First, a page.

The US Air Force has declared the F-35 A Lightning II fifth-generation fighter jet as ready for combat, a major milestone for the futuristic aircraft dogged by delays and cost overruns.
The US Defence Secretary Ashton Carter congratulated the air force on the announcement yesterday and said this is a significant milestone for an aircraft that will allow the US to maintain the advantage of air superiority for years to come.
“I know that even after being declared combat ready, there is more work to do with this critical program, but the Air Force, Air Combat Command and the men and women of Hill Air Force Base should be proud of this major step forward for the F-35A,” Carter said.
The fighter jet is the latest addition to the US Air Force’s fleet of deployable and fifth-generation aircraft.
“The F-35A will be the most dominant aircraft in our inventory because it can go where our legacy aircraft cannot and provide the capabilities our commanders need on the modern battlefield,” General Hawk Carlisle, commander of Air Combat Command said.
It provides air superiority, interdiction, suppression of enemy air defenses and close air support as well as great command and control functions through fused sensors, and it will provide pilots with unprecedented situational awareness of the battlespace that will be more extensive than any single-seat platform in existence, the Pentagon said.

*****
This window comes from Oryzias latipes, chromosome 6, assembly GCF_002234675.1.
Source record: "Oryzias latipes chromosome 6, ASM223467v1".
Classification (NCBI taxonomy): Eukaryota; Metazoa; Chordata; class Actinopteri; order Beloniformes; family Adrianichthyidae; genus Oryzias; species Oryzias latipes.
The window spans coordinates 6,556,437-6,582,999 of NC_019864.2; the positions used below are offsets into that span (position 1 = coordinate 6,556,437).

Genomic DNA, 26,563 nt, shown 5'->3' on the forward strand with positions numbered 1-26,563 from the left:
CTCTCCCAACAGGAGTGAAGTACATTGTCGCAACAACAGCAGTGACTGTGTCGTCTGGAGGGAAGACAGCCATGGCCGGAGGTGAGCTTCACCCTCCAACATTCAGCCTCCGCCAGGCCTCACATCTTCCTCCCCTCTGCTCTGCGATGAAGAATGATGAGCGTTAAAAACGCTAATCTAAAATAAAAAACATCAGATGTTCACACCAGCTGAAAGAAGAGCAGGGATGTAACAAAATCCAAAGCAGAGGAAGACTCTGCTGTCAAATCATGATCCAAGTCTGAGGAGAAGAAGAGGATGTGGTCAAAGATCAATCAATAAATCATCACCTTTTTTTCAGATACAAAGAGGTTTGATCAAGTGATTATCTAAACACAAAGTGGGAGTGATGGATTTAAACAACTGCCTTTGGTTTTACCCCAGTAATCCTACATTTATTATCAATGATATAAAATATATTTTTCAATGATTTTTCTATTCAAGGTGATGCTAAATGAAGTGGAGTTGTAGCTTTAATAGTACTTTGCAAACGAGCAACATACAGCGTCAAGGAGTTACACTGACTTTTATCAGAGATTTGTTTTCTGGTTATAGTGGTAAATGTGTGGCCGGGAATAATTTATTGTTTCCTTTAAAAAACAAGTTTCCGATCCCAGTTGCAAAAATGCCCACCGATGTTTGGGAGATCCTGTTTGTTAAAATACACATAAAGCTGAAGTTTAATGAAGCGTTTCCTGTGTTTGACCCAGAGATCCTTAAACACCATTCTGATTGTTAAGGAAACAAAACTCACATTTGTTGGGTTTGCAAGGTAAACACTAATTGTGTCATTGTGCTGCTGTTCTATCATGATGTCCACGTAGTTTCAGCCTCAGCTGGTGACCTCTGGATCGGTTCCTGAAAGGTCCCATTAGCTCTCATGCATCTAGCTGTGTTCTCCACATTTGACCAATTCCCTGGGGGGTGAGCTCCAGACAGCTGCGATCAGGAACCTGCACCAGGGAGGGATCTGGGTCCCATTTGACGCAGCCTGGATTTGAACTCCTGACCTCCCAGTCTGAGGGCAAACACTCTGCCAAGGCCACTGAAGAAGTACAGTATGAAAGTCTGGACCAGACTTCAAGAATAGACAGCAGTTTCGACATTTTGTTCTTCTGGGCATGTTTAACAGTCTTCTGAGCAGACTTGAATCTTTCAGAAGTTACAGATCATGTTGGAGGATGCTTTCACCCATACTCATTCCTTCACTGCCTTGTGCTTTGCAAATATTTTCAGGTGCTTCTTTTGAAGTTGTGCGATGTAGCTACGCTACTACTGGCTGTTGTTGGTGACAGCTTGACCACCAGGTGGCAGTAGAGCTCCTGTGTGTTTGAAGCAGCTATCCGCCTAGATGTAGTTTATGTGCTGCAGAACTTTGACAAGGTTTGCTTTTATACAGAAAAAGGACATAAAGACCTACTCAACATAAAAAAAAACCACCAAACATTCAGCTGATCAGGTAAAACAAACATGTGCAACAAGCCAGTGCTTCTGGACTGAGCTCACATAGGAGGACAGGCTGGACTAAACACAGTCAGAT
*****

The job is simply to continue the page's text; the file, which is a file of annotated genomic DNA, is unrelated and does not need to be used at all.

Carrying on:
Carlisle said the aircraft has met all key criteria for reaching initial operational capability — Airmen trained, manned and equipped to conduct basic close air support, interdiction and limited suppression/destruction of enemy air defenses in a contested environment with an operational squadron of 12-24 aircraft.
It also has the ability to deploy and conduct operational missions using program of record weapons and missions systems and having all necessary logistics and operational elements in place, he added.
Senator John McCain, Chairman of the Senate Armed Services Committee said the aircraft’s achievement of initial operational capability is another important milestone in the Joint Strike Fighter program.
“But for the most expensive weapons system in history, the road ahead remains long,” he said.
The Senate Armed Services Committee will continue to exercise rigorous oversight of the Joint Strike Fighter program’s long-delayed system development and demonstration phase as well as the start of the operational test and evaluation phase.